How much money does the world owe China? | Counting the Cost

About This Source - Al Jazeera English

The video item below is a piece of English language content from Al Jazeera. Al Jazeera is a Qatari state-funded broadcaster based in Doha, Qatar, owned by the Al Jazeera Media Network.

Recent from Al Jazeera English:

  • Ivory Coast working to process more of its cocoa harvest
  • Iraq town decries deadly effects of oil production pollution
  • ‘In danger’: UNESCO flags risk to Australia’s Great Barrier Reef
  • China has been rapidly rolling out its Belt and Road Initiative to build new roads, ports and rail lines in mostly developing nations, extending the country’s reach across continents.

    China says the infrastructure will benefit countries while critics say China is extending unfair influence over others.

    Many nations have been rethinking their involvement amid accusations that China has overpriced projects.

    Between 2000 and 2017, the world’s debt obligations to China rose from $500bn to a staggering $5 trillion – about six percent of the world’s economic output – according to the Kiel Institute for the World Economy.

    Researchers also found that China and its subsidiaries have lent $1.5 trillion directly to 150 nations – making China the world’s biggest creditor, overtaking the IMF and World Bank. It has also made unreported loans worth $200bn.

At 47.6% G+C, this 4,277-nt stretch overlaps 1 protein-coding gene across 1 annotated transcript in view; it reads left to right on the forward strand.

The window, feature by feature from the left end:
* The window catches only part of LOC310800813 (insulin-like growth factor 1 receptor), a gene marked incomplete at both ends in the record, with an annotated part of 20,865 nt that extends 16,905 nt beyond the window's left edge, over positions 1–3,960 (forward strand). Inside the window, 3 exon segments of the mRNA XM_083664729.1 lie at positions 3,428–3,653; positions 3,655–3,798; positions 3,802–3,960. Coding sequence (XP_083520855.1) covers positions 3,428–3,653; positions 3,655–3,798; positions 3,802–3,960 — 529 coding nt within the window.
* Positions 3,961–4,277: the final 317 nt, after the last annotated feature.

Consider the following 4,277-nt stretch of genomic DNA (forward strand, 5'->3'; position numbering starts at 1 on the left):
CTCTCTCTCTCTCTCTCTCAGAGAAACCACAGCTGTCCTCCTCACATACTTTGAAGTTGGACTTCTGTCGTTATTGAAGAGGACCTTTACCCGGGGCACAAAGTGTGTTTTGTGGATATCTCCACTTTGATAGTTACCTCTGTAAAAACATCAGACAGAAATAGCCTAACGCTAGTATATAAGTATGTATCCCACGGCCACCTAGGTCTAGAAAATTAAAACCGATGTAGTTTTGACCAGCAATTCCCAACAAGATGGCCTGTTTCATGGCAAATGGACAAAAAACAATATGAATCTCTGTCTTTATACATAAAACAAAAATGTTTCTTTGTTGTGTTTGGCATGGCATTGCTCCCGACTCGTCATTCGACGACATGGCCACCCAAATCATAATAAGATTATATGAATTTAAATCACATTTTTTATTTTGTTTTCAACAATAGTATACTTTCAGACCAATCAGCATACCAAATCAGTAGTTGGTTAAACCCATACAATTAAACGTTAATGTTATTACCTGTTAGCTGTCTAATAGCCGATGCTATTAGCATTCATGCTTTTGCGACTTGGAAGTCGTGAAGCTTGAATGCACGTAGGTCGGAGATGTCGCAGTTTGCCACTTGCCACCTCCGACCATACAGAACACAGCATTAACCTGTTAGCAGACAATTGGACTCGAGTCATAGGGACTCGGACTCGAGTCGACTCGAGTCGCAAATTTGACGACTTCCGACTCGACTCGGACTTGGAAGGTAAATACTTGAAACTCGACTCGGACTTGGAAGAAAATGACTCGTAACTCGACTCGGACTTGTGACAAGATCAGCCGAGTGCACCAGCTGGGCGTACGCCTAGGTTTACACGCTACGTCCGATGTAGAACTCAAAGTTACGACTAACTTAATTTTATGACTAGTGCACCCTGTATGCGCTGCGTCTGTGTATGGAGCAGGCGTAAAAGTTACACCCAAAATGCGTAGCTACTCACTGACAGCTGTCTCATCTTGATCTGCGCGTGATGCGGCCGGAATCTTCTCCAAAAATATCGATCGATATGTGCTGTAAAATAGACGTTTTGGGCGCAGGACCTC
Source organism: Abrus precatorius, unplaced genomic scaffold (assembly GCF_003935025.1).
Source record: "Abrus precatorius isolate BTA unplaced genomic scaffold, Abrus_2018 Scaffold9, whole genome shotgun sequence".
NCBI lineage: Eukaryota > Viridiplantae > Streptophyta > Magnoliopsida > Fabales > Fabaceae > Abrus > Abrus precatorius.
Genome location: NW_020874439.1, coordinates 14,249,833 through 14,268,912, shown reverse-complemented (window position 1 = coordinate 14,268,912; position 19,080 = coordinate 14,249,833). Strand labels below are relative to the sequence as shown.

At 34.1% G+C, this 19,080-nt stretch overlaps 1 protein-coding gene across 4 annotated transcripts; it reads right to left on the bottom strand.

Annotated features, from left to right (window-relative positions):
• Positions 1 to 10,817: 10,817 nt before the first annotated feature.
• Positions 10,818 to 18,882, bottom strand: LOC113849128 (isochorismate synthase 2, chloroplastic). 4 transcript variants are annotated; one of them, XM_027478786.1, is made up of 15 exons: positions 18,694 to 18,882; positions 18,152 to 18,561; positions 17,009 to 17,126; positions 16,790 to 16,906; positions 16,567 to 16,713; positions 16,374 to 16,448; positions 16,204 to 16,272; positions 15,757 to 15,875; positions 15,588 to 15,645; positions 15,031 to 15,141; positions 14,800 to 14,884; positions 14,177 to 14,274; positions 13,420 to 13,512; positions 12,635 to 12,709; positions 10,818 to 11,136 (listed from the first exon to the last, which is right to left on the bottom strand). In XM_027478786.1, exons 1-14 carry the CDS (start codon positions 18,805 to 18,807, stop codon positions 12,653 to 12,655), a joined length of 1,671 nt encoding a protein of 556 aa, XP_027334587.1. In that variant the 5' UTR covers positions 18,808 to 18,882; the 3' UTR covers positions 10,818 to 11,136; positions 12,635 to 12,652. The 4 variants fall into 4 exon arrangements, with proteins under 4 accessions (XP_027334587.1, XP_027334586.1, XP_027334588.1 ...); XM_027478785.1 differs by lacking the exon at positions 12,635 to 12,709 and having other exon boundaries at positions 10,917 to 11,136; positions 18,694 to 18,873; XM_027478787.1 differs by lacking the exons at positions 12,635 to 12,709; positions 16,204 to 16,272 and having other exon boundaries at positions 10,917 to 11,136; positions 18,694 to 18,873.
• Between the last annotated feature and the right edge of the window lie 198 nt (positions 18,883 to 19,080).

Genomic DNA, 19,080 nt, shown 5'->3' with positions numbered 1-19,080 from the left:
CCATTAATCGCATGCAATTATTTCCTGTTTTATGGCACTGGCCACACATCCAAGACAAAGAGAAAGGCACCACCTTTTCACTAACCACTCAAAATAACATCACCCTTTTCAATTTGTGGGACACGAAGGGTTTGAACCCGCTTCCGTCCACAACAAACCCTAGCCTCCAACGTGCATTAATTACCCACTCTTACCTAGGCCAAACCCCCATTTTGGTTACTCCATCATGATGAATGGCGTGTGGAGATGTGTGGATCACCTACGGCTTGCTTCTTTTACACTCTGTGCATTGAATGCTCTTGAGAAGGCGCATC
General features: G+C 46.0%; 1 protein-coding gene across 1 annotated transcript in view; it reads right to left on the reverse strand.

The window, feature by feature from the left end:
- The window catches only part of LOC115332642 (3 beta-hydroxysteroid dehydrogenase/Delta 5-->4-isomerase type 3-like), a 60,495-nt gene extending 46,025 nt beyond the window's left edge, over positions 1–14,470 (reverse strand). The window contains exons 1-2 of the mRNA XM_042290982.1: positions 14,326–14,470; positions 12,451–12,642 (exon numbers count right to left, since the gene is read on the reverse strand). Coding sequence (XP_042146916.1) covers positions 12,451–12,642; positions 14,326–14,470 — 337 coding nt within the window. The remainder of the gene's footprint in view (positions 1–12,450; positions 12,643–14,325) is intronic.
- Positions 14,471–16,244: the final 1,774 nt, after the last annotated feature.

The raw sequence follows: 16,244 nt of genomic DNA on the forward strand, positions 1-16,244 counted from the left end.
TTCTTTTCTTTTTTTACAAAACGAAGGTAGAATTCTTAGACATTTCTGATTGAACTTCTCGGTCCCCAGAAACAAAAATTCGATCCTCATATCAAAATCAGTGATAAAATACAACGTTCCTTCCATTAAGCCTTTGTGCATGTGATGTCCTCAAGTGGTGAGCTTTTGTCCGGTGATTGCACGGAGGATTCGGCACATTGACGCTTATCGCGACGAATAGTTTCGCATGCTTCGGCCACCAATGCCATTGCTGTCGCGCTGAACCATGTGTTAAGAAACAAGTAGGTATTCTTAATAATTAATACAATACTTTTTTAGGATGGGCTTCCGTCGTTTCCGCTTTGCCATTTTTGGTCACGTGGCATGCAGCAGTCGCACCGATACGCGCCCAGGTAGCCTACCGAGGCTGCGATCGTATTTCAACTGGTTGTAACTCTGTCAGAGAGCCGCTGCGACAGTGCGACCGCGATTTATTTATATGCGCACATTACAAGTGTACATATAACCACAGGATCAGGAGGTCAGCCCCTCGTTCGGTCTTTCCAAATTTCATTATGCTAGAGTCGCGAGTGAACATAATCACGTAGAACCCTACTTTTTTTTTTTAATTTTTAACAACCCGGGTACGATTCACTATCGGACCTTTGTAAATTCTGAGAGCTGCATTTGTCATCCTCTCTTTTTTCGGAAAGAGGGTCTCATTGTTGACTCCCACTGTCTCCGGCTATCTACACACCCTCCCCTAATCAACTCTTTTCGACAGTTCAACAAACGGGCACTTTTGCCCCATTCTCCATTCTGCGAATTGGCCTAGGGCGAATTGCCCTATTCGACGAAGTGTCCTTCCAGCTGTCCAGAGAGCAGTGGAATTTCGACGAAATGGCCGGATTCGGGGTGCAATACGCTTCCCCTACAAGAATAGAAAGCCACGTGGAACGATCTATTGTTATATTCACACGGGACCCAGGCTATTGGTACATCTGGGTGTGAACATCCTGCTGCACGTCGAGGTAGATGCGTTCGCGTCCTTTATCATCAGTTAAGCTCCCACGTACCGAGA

We talk to Professor Christoph Trebesch from the Kiel Institute, who explains how China’s opaque lending practices make it difficult for investors and international lenders to make accurate investment decisions.

    The man behind a $1 trillion crash
    On May 6, 2010, an unexplained glitch rattled the S&P 500 stock market index, temporarily wiping $1 trillion off its value.

    In 2015, US authorities caught up with the man they blame for triggering the crash: Navinder Sarao, a day trader working out of his parents’ West London home. Unknown to his family, he had amassed a $70m fortune.

    We speak to financial journalist and author Liam Vaughan, who explains how Navinder Sarao’s story may speak to deeper problems affecting high-frequency trading.

    – Subscribe to our channel: http://aje.io/AJSubscribe
    – Follow us on Twitter: https://twitter.com/AJEnglish
    – Find us on Facebook: https://www.facebook.com/aljazeera
    – Check our website: https://www.aljazeera.com/

    In This Story: S&P

    S&P Global that publishes financial research and analysis on stocks, bonds, and commodities. One division of the business, S&P Global Ratings, is considered the largest of the Big Three credit-rating agencies, which also include Moody’s Investors Service and Fitch Ratings.

    2 Recent Items: S&P

  • Bitcoin Falls More Than 50% From Mid April High of Almost $65,000
  • Final Trades: H&R Block, S&P Health Care, General Motors & more
  • 1 thought on “How much money does the world owe China? | Counting the Cost”

    1. What I imagine, china has came out of 3D cage where all of us trapped, it has in 6th dimension unseen by the humans in the cage. China can hop in and out. Being dragon people AKA snake or reptilians change shape. So manipulation unseen.

      Reply

    Leave a Comment